The Colour of Love

A fictionalised account of my own journey into publishing but set in the artworld. Nina 28 has her life turned upside down. Let down by a spiritual guru, finding her boyfriend with someone else and sacked from her job, she takes refuge in a secret passion of her own - painting. Everyday, she puts on a suit and pretends to go to work but goes to a studio where she paints. But when her work is spotted by a major player, she panics. Pretending to be the artist's agent, she fabricates a name, an identity, an entire life for her client, and propels him towards ever-increasing international acclaim. To add to the complication, she finds her heart pulled in an unexpected direction. Having become adept at the art of deception, she must try to keep her two worlds apart. But as they threaten to collide spectacularly, she must question who she really is and what really matters ...

An extract from the beginning:

2nd December 1999
I know now that hurtling a saffron-stained coconut over London Bridge at six-thirty in the morning should have set some alarm bells off. The tramp peered up at me from his cardboard box as if to say that I would be joining him very soon. But the Guru had said that it would remove the stagnation from my life, me being represented by a hairy coconut and the water representing flow. The Thames did not glisten at me. Well, it couldn't really as it was pitch black and probably frozen, but I believed it was glistening, shimmering even, and leading me to better things.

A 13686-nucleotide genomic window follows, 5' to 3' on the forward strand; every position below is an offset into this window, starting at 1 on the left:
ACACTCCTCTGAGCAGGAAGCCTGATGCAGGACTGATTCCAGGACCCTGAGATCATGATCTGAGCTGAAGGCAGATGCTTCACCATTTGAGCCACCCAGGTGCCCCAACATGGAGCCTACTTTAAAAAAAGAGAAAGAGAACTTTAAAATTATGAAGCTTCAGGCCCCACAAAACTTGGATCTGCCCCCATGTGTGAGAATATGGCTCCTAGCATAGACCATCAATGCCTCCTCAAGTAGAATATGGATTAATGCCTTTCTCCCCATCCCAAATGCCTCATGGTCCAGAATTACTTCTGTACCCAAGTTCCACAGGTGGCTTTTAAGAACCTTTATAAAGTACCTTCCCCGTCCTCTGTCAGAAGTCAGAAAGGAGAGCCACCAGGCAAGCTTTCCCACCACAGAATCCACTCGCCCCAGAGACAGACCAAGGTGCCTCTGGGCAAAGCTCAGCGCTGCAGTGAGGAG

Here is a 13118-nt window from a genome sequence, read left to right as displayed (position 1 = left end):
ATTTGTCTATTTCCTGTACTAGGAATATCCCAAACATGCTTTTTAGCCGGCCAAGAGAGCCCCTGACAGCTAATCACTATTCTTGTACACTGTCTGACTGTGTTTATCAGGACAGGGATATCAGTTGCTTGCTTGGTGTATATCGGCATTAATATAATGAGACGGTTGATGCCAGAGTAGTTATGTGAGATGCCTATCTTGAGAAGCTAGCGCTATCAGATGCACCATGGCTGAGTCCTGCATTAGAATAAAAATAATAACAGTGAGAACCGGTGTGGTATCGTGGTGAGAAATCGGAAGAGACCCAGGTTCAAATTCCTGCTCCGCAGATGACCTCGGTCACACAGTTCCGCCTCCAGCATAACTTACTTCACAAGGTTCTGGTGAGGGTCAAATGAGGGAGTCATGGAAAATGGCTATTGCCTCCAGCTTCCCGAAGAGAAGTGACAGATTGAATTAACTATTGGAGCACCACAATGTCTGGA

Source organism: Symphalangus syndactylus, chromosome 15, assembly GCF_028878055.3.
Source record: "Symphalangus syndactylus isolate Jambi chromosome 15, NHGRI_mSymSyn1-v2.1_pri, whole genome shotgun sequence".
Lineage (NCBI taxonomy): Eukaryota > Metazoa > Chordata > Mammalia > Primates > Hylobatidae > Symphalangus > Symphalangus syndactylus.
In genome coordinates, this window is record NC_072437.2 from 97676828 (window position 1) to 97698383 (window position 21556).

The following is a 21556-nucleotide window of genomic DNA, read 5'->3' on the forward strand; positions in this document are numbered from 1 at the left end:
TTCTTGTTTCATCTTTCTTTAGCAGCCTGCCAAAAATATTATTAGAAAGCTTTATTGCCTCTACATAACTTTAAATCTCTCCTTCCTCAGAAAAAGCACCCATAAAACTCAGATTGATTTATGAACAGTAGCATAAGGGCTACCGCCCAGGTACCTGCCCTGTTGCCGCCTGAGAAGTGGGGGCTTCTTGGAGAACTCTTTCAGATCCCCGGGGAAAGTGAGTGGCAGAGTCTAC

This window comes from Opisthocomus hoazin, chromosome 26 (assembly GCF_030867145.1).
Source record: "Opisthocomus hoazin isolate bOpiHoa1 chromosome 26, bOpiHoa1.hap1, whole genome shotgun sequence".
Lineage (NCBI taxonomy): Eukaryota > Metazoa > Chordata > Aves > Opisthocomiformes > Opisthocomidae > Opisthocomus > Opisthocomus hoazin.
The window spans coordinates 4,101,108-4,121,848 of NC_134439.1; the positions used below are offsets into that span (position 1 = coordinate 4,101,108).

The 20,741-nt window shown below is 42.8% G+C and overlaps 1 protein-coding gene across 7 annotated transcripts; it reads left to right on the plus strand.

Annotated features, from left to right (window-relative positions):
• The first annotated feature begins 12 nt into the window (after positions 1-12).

Looking back, the only bit the Guru got right was the symbolism. Brown woman thrown further into murky waters.

I had met this Guru the previous day. I'd like to say that I met him at the foothills of the Himalayas or somewhere exotic but I bumped into him outside Pound Savers on Croydon High Street. It was one of those really cold December days when everything comes at you from all directions; the wind, the rain, puddle-slush, the odd hailstone, and anything else nature can find to throw at you. It had been a really hard day at work and almost unbearable to get through: my best friend, Kirelli, had died exactly a year earlier. Sorting out the contract of some egotistical artist and checking the provenance of a painting for a client seemed irrelevant, so I told my boss that I had a headache and was leaving early.

'Two aspirins will clear it,' he said.
'Right, I'll get some on my way home,' I replied, with absolutely no intention of stopping off at the chemist's. I was good at pretending; it had become second nature to me because of the distinct worlds I lived in.
Having said that, there were certain parallels between the art world and the Indian subcontinent ensconced within our semi: both worlds were seemingly very secure with an undercurrent of unspoken rules and codes of conduct that were made and manipulated by a dominant few. One set fixed the price of art and the other fixed up marriages. The main difference was that the ones in the art world didn't have centre-parted hair and weren't dressed in saris, grey woolly socks and sandals. The only way I was able to make the cultural crossover from the Hindi songs wailing from the semi to the classical music played subtly at the reception area in the law firm where I worked as an artist's representative was by pretending. Pretending to be someone I wasn't. 'Nina, Boo Williams is coming in tomorrow,' my boss reiterated before I left. This was his coded way of saying, 'Make sure you pull yourself together by the morning.'